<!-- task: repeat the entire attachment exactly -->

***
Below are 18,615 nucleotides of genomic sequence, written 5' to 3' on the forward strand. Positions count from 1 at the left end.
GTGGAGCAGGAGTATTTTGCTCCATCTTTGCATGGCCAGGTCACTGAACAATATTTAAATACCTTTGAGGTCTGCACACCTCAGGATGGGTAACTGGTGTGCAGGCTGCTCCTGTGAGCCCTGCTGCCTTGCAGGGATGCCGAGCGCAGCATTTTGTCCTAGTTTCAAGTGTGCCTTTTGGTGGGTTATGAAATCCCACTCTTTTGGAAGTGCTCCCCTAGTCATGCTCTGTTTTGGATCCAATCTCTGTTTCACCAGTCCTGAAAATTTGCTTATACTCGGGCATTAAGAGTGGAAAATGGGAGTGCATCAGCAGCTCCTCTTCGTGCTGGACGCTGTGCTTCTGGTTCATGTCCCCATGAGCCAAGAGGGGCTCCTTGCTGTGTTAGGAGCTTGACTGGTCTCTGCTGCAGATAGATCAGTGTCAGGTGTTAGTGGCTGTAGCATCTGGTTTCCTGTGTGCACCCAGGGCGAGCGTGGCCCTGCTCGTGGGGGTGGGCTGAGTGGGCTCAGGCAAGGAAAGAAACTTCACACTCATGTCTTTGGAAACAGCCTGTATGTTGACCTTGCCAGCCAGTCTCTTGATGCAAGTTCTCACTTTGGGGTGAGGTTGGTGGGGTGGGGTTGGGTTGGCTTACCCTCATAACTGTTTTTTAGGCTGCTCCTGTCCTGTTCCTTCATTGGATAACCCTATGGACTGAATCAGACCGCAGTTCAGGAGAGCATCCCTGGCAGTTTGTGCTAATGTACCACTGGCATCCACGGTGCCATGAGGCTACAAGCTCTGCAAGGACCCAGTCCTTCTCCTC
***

Below are 18,615 nucleotides of genomic sequence, written 5' to 3' on the forward strand. Positions count from 1 at the left end.
GTGGAGCAGGAGTATTTTGCTCCATCTTTGCATGGCCAGGTCACTGAACAATATTTAAATACCTTTGAGGTCTGCACACCTCAGGATGGGTAACTGGTGTGCAGGCTGCTCCTGTGAGCCCTGCTGCCTTGCAGGGATGCCGAGCGCAGCATTTTGTCCTAGTTTCAAGTGTGCCTTTTGGTGGGTTATGAAATCCCACTCTTTTGGAAGTGCTCCCCTAGTCATGCTCTGTTTTGGATCCAATCTCTGTTTCACCAGTCCTGAAAATTTGCTTATACTCGGGCATTAAGAGTGGAAAATGGGAGTGCATCAGCAGCTCCTCTTCGTGCTGGACGCTGTGCTTCTGGTTCATGTCCCCATGAGCCAAGAGGGGCTCCTTGCTGTGTTAGGAGCTTGACTGGTCTCTGCTGCAGATAGATCAGTGTCAGGTGTTAGTGGCTGTAGCATCTGGTTTCCTGTGTGCACCCAGGGCGAGCGTGGCCCTGCTCGTGGGGGTGGGCTGAGTGGGCTCAGGCAAGGAAAGAAACTTCACACTCATGTCTTTGGAAACAGCCTGTATGTTGACCTTGCCAGCCAGTCTCTTGATGCAAGTTCTCACTTTGGGGTGAGGTTGGTGGGGTGGGGTTGGGTTGGCTTACCCTCATAACTGTTTTTTAGGCTGCTCCTGTCCTGTTCCTTCATTGGATAACCCTATGGACTGAATCAGACCGCAGTTCAGGAGAGCATCCCTGGCAGTTTGTGCTAATGTACCACTGGCATCCACGGTGCCATGAGGCTACAAGCTCTGCAAGGACCCAGTCCTTCTCCTC